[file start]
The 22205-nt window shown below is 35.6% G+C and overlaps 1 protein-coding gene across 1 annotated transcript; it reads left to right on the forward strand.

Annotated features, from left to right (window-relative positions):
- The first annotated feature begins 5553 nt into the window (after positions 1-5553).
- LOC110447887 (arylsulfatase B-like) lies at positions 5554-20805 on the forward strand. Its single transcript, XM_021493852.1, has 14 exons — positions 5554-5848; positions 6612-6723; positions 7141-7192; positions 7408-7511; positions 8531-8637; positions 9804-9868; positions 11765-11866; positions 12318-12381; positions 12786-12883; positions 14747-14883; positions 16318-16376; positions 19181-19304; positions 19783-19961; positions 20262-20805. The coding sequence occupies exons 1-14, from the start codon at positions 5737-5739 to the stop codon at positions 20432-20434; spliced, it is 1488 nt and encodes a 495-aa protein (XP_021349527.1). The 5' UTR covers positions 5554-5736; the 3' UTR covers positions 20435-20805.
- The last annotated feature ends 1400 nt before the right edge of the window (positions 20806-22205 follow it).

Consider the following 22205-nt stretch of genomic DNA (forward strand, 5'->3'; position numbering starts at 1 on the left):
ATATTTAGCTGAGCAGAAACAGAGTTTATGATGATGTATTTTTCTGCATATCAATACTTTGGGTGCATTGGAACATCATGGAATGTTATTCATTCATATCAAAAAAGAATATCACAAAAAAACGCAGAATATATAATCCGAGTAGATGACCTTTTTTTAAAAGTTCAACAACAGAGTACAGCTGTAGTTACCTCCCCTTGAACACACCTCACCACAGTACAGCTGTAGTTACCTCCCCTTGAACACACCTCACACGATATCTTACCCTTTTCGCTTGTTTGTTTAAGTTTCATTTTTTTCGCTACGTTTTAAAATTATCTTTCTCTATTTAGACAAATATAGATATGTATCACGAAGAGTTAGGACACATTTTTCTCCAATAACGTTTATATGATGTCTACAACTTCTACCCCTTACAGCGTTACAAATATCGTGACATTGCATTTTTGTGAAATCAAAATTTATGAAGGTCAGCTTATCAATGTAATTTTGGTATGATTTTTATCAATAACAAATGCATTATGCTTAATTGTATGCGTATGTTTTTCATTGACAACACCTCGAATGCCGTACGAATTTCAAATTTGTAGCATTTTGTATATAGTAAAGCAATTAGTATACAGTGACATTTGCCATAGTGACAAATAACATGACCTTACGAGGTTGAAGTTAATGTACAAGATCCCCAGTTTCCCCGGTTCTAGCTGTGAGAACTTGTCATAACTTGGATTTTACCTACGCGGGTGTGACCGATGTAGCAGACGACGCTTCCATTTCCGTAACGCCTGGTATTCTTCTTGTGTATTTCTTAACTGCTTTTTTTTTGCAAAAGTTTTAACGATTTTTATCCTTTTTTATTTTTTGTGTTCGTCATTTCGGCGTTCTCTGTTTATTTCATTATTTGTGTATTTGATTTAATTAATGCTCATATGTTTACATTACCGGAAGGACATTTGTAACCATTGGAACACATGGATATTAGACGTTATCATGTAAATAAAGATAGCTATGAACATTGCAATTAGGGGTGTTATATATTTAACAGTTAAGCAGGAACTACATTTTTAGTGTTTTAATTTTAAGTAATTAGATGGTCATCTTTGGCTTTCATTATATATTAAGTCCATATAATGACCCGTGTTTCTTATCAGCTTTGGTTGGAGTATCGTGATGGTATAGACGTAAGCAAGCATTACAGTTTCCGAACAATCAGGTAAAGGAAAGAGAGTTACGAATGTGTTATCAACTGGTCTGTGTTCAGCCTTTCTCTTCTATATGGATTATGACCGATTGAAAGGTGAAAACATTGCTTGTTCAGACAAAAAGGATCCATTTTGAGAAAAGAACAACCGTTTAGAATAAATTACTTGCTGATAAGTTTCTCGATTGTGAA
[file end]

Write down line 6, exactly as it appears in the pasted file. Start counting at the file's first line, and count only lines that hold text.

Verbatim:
Consider the following 22205-nt stretch of genomic DNA (forward strand, 5'->3'; position numbering starts at 1 on the left):